In March 2019 I had the privilege of attending a lecture entitled, ‘Targeting knee OA. More than just the quadriceps’. This caused me to reflect on one of the frequent surgical consequences of osteoarthritis, namely total knee replacements.
Knee replacement surgical procedures are often carried out due to changes related to osteoarthritis. In Australia, about 98% of partial and total knee replacements were said to be due to a diagnosis of osteoarthritis. In 2010 in the United States, there were 4.7 million people who had received a total knee arthroplasty (total joint replacement). Three million of these were women, and 1.7 million were men. 
In Australia the statistics concerning total knee replacements due to osteoarthritis are quite alarming, as there has been an increase of 36% in the rate of such procedures between the years of 2005/2006 and 2015/2016. 
In another Australian study, it was found that the number of knee replacement operations (including both partial knee replacements, surgery of previous knee replacements, and total knee replacements) had changed dramatically between 2003 and 2014. The number of these procedures per year increased during these years by up to 97% in the private health setting and around 70% in the public health system.  Only a portion of this can be related to population growth, as can be seen by the fact that the Australian population only grew 17.9% between 2008 and 2018.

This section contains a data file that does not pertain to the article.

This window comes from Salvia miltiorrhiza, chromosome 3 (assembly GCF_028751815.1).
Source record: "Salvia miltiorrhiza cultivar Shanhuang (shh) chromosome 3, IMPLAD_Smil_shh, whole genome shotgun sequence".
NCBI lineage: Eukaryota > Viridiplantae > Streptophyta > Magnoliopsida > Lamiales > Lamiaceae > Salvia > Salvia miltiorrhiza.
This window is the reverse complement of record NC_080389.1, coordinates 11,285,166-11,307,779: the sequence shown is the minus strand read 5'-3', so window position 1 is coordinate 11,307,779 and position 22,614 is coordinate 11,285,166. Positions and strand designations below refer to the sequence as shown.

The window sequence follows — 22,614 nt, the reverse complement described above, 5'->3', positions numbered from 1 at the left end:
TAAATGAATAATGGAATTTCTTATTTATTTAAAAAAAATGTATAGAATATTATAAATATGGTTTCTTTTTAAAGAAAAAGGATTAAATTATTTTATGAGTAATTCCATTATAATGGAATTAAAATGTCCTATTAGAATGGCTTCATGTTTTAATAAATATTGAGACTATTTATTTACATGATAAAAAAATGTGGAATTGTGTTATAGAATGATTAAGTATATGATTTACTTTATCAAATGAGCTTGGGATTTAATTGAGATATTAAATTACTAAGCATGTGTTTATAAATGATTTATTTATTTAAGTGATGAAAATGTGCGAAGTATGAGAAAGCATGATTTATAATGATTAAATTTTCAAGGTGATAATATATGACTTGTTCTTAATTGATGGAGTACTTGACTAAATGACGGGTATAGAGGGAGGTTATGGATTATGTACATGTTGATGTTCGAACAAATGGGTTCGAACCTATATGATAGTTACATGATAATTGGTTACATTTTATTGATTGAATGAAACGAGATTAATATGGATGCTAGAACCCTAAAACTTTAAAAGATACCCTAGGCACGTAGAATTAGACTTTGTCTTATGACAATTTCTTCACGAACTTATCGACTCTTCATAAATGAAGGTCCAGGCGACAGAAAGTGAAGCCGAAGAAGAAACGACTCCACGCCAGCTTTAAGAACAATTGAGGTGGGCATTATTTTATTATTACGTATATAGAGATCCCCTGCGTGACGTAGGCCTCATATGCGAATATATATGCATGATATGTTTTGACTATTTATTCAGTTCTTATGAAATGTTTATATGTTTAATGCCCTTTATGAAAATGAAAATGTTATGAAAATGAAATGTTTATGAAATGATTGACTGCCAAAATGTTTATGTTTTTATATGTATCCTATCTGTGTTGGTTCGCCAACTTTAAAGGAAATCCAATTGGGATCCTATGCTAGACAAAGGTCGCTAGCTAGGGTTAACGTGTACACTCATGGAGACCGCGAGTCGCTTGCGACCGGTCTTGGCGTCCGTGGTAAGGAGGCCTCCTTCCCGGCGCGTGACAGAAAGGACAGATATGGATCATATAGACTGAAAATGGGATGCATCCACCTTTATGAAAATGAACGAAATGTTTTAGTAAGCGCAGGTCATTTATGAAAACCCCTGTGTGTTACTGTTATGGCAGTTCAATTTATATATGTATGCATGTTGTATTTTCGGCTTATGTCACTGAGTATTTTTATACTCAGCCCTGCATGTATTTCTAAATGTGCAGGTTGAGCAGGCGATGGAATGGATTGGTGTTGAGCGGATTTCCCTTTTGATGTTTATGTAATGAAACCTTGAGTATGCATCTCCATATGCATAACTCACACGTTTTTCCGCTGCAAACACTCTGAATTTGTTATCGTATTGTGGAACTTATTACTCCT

As most Australians are aware, we have an ageing population, so some of the increased numbers per year of knee replacement related surgeries may be accounted for in this way. However, this can not account for a large portion of the 70% to 97% increase in total knee replacement surgery as according to the Australian Bureau of Statistics.
At June 2017, the median age of the Australian population (the age at which half the population is older and half is younger) was 37.3 years, which is unchanged from June 2012. The median age of males at June 2017 was 36.4 years while the median age of females was 38.1 years. 4 …Over the 20 years between 1998 and 2018, the proportion of the population aged 65 years and over increased from 12.2% to 15.7%.
Sadly, the numbers of younger people receiving such surgery have increased and this is thought to be due to an increased prevalence of obesity in younger people.
Although we as Australians view ourselves as a healthy sporty nation, a study found that in 2011 we had the highest rate of knee replacement surgery per capita among a group of countries.
We not only help people recover from the trauma of total knee replacement surgery, but also work to ease the pain and discomfort of knee osteoarthritis.